CO2 cleaning is seeing more and more use for a large variety of purposes. Also known as dry ice cleaning or dry ice blasting, CO2 cleaning is one of the most powerful ways to clean a surface when you want to make sure it is absolutely scoured, without harming it or polluting it with chemical residue.
However, many people still aren’t aware of CO2 cleaning or how it works. Below are some of the most commonly asked questions about dry ice cleaning and simple answers that anyone can understand:
What is CO2 cleaning?
CO2 cleaning is a cleaning method where specialized equipment blasts a surface with tiny pellets of dry ice, or frozen carbon dioxide (CO2). This is similar to pressure washing and sand blasting a surface all in one, except that the CO2 does not scratch the surface the way that sand does.
Why doesn’t CO2 scratch surfaces?
Although the pellets of CO2 hit the surface at extremely high speeds, they are much softer than sand or other gritty materials.Plus, the CO2 pellet turns to gas when it comes into contact with the surface to be cleaned.It doesn’t actually melt—it goes directly from a solid to a gas on impact (sublimation). This means that there is almost no abrasion of the surface when the pellets hit.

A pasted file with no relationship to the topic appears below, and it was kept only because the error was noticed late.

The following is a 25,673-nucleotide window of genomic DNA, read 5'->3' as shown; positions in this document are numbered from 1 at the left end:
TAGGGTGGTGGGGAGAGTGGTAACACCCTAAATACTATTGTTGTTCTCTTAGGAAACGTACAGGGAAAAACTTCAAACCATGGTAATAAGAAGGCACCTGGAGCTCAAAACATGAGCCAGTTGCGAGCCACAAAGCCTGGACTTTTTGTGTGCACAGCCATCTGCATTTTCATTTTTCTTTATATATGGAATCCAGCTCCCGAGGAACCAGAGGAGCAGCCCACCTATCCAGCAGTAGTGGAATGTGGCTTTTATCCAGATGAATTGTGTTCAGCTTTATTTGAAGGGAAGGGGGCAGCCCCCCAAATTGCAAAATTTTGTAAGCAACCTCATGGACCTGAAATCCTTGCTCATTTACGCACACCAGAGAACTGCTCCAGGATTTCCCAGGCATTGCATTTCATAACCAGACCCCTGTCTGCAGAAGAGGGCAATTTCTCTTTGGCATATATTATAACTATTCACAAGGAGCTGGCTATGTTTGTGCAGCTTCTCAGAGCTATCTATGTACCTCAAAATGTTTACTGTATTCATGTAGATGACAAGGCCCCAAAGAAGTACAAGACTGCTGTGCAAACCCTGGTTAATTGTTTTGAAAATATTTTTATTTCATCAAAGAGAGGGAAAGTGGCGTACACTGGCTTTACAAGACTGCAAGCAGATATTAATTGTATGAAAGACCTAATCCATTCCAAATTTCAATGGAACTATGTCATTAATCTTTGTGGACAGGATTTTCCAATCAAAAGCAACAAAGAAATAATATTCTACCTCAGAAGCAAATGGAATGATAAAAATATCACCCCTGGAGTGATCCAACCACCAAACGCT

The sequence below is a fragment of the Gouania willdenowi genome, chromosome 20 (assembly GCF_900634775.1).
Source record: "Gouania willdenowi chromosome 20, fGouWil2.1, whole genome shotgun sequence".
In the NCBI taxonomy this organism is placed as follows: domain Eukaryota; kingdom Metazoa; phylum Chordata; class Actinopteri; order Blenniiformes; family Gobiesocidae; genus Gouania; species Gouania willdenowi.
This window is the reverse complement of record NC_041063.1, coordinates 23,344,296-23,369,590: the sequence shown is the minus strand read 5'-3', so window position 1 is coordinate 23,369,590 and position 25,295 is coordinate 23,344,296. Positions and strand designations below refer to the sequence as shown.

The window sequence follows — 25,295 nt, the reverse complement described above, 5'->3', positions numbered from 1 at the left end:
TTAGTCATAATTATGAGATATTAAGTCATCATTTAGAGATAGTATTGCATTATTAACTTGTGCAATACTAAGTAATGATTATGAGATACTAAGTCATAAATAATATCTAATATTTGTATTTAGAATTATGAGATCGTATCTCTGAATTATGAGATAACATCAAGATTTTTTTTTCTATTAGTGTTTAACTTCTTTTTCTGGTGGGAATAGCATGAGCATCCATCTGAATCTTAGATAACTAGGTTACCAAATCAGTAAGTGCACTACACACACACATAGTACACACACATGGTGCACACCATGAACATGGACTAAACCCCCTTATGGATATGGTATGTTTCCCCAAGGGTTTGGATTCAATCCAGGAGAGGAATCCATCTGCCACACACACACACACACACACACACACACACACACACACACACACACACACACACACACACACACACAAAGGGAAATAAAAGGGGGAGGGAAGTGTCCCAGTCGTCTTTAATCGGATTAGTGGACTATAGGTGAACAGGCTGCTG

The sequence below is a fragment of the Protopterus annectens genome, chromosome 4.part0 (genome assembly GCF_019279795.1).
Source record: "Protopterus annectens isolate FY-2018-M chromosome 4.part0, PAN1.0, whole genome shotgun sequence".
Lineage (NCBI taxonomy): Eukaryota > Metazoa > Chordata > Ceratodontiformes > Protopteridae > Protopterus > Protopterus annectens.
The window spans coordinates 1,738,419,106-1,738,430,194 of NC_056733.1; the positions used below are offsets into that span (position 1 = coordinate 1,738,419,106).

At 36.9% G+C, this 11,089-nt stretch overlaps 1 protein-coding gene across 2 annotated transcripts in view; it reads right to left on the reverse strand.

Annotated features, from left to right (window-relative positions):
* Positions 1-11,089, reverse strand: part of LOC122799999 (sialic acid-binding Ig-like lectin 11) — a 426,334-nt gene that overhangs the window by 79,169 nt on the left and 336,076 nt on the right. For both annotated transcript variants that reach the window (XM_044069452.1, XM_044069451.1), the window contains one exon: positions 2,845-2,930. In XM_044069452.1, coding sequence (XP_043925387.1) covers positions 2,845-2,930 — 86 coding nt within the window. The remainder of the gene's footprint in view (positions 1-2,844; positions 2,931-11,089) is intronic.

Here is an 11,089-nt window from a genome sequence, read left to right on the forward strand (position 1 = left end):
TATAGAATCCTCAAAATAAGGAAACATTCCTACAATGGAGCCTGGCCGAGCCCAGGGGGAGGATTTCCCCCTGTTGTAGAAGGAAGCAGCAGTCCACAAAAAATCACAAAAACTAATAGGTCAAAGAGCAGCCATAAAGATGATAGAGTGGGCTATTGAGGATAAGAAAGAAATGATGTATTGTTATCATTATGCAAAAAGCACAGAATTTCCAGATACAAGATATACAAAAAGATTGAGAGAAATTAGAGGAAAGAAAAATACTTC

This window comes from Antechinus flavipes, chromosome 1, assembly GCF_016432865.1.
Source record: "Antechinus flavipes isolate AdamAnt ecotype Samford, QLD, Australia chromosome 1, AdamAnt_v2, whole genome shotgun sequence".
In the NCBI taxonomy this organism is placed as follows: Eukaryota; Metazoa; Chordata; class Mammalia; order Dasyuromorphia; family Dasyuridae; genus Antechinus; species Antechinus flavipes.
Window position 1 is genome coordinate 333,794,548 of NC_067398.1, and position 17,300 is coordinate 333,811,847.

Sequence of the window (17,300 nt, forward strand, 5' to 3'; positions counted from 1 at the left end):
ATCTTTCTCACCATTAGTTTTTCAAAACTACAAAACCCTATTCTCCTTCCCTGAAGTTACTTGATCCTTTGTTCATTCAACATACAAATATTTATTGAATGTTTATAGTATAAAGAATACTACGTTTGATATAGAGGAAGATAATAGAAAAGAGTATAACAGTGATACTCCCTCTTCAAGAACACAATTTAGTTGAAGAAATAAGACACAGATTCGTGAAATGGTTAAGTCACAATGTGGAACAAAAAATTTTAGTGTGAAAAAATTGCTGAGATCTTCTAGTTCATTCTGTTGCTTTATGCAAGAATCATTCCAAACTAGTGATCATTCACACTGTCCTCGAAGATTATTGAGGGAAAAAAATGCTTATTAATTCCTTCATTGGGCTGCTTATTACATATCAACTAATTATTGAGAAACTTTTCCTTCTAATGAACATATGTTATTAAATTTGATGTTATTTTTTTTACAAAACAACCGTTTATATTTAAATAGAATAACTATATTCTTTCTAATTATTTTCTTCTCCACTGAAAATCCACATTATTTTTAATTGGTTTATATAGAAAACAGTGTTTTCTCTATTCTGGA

Is this safe?
Yes. CO2 is a natural substance that’s already in the air we breathe. The CO2 used in CO2 cleaning is FDA and EPA reviewed to make sure that it is pure, safe, and stable. Ironically, CO2 is actually safer to breathe than the fumes from many more common cleaning products.
What is CO2 cleaning used for?
Dry ice blasting is ideal for any situation where you want to scour a surface without harming it or putting chemicals on it. Because the CO2 turns to gas on impact, it vanishes without a trace, leaving behind no residue. At the same time, the intense impact can knock even the finest grit loose and clear off even the most aggressive grease or residue from other processes.
CO2 cleaning is frequently used to clean food service apparatuses (wherein all surfaces must be thoroughly sanitized), sensitive equipment, and laboratory equipment in particular, because chemical solvents and cleaners would leave trace chemicals that would interfere with future experiments.
Not every industry has a need for dry ice cleaning but there are many that can benefit from it. Has your business ever utilized CO2 cleaning? How did they like it?